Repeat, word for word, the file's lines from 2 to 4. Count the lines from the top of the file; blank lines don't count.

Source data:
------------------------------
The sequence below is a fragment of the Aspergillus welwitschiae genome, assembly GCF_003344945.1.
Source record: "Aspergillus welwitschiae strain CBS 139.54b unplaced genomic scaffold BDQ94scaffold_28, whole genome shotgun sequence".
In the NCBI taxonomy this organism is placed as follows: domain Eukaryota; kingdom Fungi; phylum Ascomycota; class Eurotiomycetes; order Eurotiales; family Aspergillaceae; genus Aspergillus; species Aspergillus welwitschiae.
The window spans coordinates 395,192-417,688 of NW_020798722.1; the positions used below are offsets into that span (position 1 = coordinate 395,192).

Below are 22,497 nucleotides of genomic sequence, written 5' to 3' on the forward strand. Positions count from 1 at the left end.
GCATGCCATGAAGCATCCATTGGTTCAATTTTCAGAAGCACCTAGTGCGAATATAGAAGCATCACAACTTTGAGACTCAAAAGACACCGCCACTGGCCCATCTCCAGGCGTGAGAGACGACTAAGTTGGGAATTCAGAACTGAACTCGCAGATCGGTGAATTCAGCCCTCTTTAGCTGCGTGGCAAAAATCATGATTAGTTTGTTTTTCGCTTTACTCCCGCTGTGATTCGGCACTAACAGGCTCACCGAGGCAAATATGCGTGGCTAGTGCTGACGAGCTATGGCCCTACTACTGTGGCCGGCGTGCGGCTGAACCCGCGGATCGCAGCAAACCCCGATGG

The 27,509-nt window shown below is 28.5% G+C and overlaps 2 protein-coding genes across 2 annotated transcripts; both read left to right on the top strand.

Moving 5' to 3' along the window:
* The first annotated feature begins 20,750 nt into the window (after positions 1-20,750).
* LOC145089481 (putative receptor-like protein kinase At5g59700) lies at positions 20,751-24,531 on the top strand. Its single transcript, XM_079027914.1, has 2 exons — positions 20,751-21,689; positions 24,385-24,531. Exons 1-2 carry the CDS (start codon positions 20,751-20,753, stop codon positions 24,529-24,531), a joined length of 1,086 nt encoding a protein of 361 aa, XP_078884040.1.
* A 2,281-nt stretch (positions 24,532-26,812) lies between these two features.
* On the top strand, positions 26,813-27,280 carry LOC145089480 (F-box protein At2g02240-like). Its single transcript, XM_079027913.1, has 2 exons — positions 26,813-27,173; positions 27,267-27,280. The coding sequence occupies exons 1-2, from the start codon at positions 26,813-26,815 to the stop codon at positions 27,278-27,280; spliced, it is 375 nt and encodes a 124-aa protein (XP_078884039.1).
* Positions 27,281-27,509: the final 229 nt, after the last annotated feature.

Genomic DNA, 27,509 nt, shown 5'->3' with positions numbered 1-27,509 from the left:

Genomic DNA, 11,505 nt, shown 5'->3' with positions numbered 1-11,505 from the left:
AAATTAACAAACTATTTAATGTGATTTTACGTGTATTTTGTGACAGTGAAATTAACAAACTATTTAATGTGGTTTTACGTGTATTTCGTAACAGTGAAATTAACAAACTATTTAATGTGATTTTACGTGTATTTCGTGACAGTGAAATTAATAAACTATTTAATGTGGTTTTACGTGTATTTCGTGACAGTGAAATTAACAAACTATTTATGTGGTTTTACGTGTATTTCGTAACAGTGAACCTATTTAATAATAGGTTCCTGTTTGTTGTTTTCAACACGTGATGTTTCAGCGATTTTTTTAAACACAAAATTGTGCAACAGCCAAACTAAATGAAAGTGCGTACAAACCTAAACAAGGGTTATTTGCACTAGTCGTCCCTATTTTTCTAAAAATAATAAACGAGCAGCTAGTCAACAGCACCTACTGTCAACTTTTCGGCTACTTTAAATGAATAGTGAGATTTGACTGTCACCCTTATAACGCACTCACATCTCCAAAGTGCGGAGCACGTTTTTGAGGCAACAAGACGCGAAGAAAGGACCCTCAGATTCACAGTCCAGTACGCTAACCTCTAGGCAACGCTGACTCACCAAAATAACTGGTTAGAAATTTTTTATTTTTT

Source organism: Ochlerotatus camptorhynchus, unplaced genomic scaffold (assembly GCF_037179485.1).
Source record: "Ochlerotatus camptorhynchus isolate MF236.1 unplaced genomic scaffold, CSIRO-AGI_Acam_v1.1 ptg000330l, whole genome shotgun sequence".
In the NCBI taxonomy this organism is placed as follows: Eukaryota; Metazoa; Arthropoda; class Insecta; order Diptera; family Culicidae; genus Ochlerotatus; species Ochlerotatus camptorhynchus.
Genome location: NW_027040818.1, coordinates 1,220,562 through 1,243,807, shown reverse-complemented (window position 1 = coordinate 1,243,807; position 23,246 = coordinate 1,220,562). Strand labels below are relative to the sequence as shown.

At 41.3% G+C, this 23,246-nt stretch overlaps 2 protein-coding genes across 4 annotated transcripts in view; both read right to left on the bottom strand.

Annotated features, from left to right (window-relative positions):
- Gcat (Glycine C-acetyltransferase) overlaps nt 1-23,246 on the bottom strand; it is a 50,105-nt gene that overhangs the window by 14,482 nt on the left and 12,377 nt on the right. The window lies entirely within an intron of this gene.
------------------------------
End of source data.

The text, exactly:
Source record: "Aspergillus welwitschiae strain CBS 139.54b unplaced genomic scaffold BDQ94scaffold_28, whole genome shotgun sequence".
In the NCBI taxonomy this organism is placed as follows: domain Eukaryota; kingdom Fungi; phylum Ascomycota; class Eurotiomycetes; order Eurotiales; family Aspergillaceae; genus Aspergillus; species Aspergillus welwitschiae.
The window spans coordinates 395,192-417,688 of NW_020798722.1; the positions used below are offsets into that span (position 1 = coordinate 395,192).